- Posts: 544
- Joined: Dec 10th, 2017
- Location: Quebec
- Bike(s): H2 SX SE '18
- Website: http://supercharged.ninja
- x 137
- x 162
2018 H2 SX SE (1st in Canada)
2011 Ninja 1000 (sold)
2009 Ninja 250R (sold)
The 2 proven ways to get more boost and power on the regular H2 are a redline bump and replacing the gears that drive the supercharger.
Redline bump is the most cost effective because it's basically done with a tune and flash. On a newer model bike it's risky but on the regular H2 and other Kawasaki's redline bumps have been used for awhile without any issues. The redline bump only adds to peak power which is not necessarily a bad thing on a super powerful bike.
The supercharger gear change costs more in parts and requires a re tune. It adds more boost across the rev range meaning more power everywhere. With more power at the low and midrange it can make the bike more difficult to ride because the amount of power makes it easier to accidently lift the front wheel with less throttle. So coming out of corners the bike can become less stable. Especially lower gear corners. With the supercharger gears you may have to upgrade the blow off valve if the boost is too high. Otherwise it's a wasted effort.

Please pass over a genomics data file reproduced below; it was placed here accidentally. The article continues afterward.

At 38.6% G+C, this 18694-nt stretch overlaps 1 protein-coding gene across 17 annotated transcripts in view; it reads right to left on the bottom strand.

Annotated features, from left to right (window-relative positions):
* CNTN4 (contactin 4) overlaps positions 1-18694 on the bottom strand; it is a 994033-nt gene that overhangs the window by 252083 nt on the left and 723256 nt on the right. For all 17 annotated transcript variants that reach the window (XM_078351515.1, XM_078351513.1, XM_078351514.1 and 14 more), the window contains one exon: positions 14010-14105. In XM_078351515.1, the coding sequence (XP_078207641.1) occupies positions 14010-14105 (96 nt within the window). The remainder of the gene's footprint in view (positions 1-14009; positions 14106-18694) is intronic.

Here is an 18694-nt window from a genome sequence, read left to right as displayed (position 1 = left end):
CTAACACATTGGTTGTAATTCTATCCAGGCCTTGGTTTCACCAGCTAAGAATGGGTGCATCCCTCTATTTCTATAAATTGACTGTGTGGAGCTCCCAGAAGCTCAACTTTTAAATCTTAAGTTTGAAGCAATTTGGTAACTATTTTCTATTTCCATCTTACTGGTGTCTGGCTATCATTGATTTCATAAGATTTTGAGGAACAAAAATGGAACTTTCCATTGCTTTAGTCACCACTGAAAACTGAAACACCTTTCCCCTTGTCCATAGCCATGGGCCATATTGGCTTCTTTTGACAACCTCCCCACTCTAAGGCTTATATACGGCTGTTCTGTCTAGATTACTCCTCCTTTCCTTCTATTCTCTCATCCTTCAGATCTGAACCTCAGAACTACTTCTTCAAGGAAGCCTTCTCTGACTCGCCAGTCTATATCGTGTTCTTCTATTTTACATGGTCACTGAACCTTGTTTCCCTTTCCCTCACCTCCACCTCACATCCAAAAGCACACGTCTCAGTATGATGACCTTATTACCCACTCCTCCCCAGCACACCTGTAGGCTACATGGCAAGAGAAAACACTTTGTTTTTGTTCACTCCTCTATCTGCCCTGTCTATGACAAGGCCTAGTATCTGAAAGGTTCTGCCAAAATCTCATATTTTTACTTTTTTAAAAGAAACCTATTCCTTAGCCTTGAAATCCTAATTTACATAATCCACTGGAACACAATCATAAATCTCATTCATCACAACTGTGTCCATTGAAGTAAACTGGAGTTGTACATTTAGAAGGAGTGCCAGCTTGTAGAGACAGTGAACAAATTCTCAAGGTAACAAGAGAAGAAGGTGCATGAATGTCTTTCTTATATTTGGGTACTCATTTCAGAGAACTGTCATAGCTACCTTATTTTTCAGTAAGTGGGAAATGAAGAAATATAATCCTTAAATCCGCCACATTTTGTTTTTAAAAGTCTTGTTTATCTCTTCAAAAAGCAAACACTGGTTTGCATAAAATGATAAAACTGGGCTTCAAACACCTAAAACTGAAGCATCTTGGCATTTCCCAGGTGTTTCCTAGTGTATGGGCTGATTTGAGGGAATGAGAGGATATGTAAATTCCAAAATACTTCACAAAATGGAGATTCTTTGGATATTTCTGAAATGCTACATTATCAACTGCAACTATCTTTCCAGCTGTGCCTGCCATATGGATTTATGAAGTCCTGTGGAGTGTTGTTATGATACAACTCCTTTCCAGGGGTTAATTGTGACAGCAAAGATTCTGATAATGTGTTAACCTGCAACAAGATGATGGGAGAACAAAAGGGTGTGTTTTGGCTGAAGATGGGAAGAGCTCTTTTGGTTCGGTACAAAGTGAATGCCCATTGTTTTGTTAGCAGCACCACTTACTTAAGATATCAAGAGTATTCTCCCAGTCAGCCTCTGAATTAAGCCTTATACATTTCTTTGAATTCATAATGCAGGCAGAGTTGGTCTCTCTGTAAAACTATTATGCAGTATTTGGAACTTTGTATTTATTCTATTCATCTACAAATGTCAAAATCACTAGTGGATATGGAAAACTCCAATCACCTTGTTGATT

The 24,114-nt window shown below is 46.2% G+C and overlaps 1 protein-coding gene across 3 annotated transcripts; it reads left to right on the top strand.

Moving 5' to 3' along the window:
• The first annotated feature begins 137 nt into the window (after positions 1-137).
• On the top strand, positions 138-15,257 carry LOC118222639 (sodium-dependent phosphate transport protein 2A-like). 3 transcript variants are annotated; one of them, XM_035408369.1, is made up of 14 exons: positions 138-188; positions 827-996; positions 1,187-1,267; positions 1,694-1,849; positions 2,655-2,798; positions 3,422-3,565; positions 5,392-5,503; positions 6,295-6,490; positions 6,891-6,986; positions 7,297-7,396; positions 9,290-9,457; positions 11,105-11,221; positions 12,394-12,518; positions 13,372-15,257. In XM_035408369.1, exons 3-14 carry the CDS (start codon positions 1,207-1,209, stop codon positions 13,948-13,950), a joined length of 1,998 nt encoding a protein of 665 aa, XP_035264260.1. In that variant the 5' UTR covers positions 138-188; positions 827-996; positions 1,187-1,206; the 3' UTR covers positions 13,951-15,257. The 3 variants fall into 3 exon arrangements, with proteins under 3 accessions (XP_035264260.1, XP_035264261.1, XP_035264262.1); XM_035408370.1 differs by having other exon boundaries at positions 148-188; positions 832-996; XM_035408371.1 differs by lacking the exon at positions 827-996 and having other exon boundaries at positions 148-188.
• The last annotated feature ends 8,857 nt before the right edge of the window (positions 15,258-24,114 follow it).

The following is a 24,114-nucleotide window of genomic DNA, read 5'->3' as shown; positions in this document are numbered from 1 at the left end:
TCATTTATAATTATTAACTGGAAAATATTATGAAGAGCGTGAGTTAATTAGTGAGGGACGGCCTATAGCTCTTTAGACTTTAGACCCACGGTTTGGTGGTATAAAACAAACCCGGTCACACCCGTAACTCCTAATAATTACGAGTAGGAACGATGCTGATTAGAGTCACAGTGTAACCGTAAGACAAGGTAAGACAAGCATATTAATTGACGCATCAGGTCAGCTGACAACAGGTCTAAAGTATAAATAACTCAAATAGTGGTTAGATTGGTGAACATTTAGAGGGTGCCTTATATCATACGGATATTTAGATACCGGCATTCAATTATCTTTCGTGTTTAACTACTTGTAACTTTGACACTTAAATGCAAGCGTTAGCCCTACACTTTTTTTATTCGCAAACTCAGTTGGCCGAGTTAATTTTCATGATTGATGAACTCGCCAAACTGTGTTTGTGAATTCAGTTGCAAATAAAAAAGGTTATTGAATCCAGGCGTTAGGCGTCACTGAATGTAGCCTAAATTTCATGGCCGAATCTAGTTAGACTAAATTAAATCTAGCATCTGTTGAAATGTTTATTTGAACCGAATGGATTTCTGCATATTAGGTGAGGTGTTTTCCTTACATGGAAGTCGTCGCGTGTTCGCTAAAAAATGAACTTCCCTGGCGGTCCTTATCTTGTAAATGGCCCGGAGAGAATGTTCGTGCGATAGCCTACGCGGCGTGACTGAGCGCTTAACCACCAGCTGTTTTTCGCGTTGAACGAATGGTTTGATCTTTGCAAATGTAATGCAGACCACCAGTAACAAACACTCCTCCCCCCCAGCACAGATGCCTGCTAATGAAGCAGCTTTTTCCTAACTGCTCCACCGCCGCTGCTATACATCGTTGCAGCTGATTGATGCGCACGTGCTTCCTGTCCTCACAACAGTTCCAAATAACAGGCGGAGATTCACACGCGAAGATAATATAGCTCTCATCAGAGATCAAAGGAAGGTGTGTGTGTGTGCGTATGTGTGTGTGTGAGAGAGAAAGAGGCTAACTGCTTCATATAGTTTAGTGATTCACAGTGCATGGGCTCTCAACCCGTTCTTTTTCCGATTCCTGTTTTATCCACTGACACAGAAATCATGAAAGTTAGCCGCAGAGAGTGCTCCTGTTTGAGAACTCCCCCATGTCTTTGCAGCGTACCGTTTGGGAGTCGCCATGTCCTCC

I'm interested in the redline bump mainly because 1 it's easy to do and 2 it only affects rideabilty at full throttle.
Stock with airfilter 164whp 84ft.lbs
De-restricted + tuned 213whp 97ft.lbs
Full vandemon exhaust with tune 221whp 99ft.lbs
On Race Fuel 233whp 103ft.lbs
I can limit the aggressiveness of the throttle and even the amount of total throttle you get In the lower gears to make the extra boost usable.
This is when the mode switch actually becomes a tool
Allowing you to change between aggressiveness of the throttle but all make full power when turned to the stop or in this case maybe the least aggressive mode has throttle limits in first and second.
meble kuchenne na wymiar warszawa cennik